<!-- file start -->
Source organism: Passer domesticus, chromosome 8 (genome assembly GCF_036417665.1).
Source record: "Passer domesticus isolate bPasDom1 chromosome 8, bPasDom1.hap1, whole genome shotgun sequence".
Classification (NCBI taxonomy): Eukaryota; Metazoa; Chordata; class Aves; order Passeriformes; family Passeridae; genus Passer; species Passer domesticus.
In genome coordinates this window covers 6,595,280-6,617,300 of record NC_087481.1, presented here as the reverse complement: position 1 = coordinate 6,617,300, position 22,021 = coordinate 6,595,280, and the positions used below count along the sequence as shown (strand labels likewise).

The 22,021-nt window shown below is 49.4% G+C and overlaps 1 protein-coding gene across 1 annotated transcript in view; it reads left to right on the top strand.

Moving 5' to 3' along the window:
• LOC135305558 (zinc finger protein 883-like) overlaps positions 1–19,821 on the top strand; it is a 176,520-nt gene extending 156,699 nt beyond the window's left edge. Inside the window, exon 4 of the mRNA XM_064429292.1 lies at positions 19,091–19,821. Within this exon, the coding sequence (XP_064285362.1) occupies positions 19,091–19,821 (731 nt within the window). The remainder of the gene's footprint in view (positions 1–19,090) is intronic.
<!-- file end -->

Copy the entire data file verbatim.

Source organism: Passer domesticus, chromosome 8 (genome assembly GCF_036417665.1).
Source record: "Passer domesticus isolate bPasDom1 chromosome 8, bPasDom1.hap1, whole genome shotgun sequence".
Classification (NCBI taxonomy): Eukaryota; Metazoa; Chordata; class Aves; order Passeriformes; family Passeridae; genus Passer; species Passer domesticus.
In genome coordinates this window covers 6,595,280-6,617,300 of record NC_087481.1, presented here as the reverse complement: position 1 = coordinate 6,617,300, position 22,021 = coordinate 6,595,280, and the positions used below count along the sequence as shown (strand labels likewise).

The 22,021-nt window shown below is 49.4% G+C and overlaps 1 protein-coding gene across 1 annotated transcript in view; it reads left to right on the top strand.

Moving 5' to 3' along the window:
• LOC135305558 (zinc finger protein 883-like) overlaps positions 1–19,821 on the top strand; it is a 176,520-nt gene extending 156,699 nt beyond the window's left edge. Inside the window, exon 4 of the mRNA XM_064429292.1 lies at positions 19,091–19,821. Within this exon, the coding sequence (XP_064285362.1) occupies positions 19,091–19,821 (731 nt within the window). The remainder of the gene's footprint in view (positions 1–19,090) is intronic.